First-round trade scenarios
First-round trade scenarios April 26, 2007
Decision time is drawing nearer and for teams with which we have consulted, selections have been narrowed down to three or four options and for the most part, they have cemented in their minds what they would like to do if the board falls the way they want it to.
What is very clear from talking to many decision-makers is that there is a much greater interest in trading down than there is in moving up. The way we hear it, teams will be able to find more willing trade partners if bad decisions are made early on and Joe Thomas happens to slide out of the top five, which remains a distinct possibility.
If JaMarcus Russell is drafted first, two quarterbacks are expected to be drafted in the top five and the player that stands to slip out is Joe Thomas, which could create additional trade opportunities for the Redskins at No. 6. They remain very interested in moving down in the draft.
If Calvin Johnson is drafted first ? and sources say the decision to take Russell has not been agreed upon by those that matter and that Johnson is gaining momentum ? Russell would likely be the only quarterback drafted in the top five and, the way we hear it, Brady Quinn could slide similar to the way Matt Leinart did a year ago.
Following is a breakdown of trade interest and dynamics that could affect the first round:
The Raiders recognize that Calvin Johnson has the most value in the draft and are dangling the option of picking him because they know he gives them the most opportunity to trade down. However, if Randy Moss cannot be dealt prior to Draft Day, it will be difficult to carry two of the league?s highest paid receivers on the roster, especially when one is a malcontent who could negatively influence the other.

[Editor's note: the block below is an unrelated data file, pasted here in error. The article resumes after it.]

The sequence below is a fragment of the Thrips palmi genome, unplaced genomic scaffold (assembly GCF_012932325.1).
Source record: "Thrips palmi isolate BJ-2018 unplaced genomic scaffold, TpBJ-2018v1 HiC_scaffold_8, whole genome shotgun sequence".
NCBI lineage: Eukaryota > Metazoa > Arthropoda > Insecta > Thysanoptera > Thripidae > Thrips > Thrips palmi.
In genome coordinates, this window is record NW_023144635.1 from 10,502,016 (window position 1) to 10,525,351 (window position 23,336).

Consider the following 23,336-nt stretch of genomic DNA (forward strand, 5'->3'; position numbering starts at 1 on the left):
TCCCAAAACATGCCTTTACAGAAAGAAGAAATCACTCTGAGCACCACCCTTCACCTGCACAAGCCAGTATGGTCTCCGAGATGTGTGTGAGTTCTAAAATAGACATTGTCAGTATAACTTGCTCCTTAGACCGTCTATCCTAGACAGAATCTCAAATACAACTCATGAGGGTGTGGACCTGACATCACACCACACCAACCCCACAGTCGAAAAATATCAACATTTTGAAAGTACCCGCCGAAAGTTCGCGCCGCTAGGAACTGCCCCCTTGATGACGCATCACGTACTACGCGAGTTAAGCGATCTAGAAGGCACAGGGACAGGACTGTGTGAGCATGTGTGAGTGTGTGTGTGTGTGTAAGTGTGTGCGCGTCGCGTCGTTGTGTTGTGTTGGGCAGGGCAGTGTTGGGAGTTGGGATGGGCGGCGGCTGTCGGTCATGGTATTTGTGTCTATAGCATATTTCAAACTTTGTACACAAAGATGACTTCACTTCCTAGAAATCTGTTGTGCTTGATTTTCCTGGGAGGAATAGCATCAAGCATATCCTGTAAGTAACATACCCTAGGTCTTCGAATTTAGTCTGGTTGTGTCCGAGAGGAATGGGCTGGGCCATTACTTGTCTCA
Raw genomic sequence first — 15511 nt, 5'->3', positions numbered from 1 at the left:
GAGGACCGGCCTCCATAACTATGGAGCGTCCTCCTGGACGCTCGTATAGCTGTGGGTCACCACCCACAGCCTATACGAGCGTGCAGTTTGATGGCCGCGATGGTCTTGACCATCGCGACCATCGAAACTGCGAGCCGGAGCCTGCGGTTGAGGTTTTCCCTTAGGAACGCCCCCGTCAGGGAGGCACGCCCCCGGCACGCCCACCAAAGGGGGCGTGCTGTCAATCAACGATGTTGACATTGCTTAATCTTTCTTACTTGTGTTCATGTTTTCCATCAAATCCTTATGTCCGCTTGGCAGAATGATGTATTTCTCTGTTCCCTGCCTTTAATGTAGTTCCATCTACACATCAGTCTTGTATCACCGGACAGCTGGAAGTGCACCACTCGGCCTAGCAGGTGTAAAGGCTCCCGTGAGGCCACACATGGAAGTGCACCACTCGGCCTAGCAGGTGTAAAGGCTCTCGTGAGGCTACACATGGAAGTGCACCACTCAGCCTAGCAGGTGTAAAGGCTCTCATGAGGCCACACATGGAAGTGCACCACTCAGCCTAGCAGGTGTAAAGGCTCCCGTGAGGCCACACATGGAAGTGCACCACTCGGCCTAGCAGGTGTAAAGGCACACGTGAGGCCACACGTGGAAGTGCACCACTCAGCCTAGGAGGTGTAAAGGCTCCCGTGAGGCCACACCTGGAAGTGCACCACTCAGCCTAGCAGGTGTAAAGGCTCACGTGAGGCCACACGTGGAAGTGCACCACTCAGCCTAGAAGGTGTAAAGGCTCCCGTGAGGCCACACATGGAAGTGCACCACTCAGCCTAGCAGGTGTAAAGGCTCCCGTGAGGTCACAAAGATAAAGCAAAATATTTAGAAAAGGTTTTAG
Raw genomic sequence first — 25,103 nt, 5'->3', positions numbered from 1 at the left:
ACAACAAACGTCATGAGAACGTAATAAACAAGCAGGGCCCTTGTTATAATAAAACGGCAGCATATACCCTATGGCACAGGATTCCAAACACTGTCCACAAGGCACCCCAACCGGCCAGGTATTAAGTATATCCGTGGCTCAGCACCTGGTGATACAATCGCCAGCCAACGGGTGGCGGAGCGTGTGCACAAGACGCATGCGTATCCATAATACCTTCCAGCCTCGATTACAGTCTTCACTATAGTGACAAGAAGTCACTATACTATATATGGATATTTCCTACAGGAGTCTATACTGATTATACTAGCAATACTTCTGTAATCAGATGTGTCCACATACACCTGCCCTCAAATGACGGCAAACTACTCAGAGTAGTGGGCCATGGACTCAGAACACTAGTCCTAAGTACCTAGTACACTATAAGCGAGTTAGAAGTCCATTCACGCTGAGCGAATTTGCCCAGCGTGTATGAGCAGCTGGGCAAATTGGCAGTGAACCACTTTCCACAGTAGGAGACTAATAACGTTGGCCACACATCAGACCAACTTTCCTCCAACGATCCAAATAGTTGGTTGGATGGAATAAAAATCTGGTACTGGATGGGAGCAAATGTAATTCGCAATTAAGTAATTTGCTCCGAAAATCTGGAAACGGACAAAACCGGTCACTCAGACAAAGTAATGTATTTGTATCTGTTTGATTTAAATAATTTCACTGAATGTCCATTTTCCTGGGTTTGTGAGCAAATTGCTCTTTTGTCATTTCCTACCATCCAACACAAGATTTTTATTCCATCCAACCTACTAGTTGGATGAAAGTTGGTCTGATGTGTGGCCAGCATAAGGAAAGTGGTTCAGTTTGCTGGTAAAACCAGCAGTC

The Lions are desperately seeking to move down and are hoping that Calvin Johnson will slip to No. 2 so that they have more interest in their pick when they are on the clock. Even if Johnson is available, they are struggling to drum up enough interest to move the pick and are preparing to have to stand pat and make a call.
Cleveland, Tampa Bay, Arizona, Washington and Minnesota remain very open to trading down, especially if their desired targets do not fall to them.
The Falcons and Redskins have very similar needs on the defensive line and secondary and have discussed swapping picks.
It is growing more unlikely that Miami will trade up, with Dolphins? brass becoming more confident that a good player will fall into their laps.
The Texans remain very open to trading.
San Francisco, with eight picks in the first four rounds, remains a strong candidate to move up if good players begin sliding.
Buffalo, Carolina, Pittsburgh and Green Bay are exploring options to move down, with the Bills and Packers considering options to bring in an established veteran runner to fill pressing backfield needs.
Prime suitors to move up from the back half of the first round are the Broncos, the Patriots, the Eagles and the Chargers, who have all discussed the possibilities.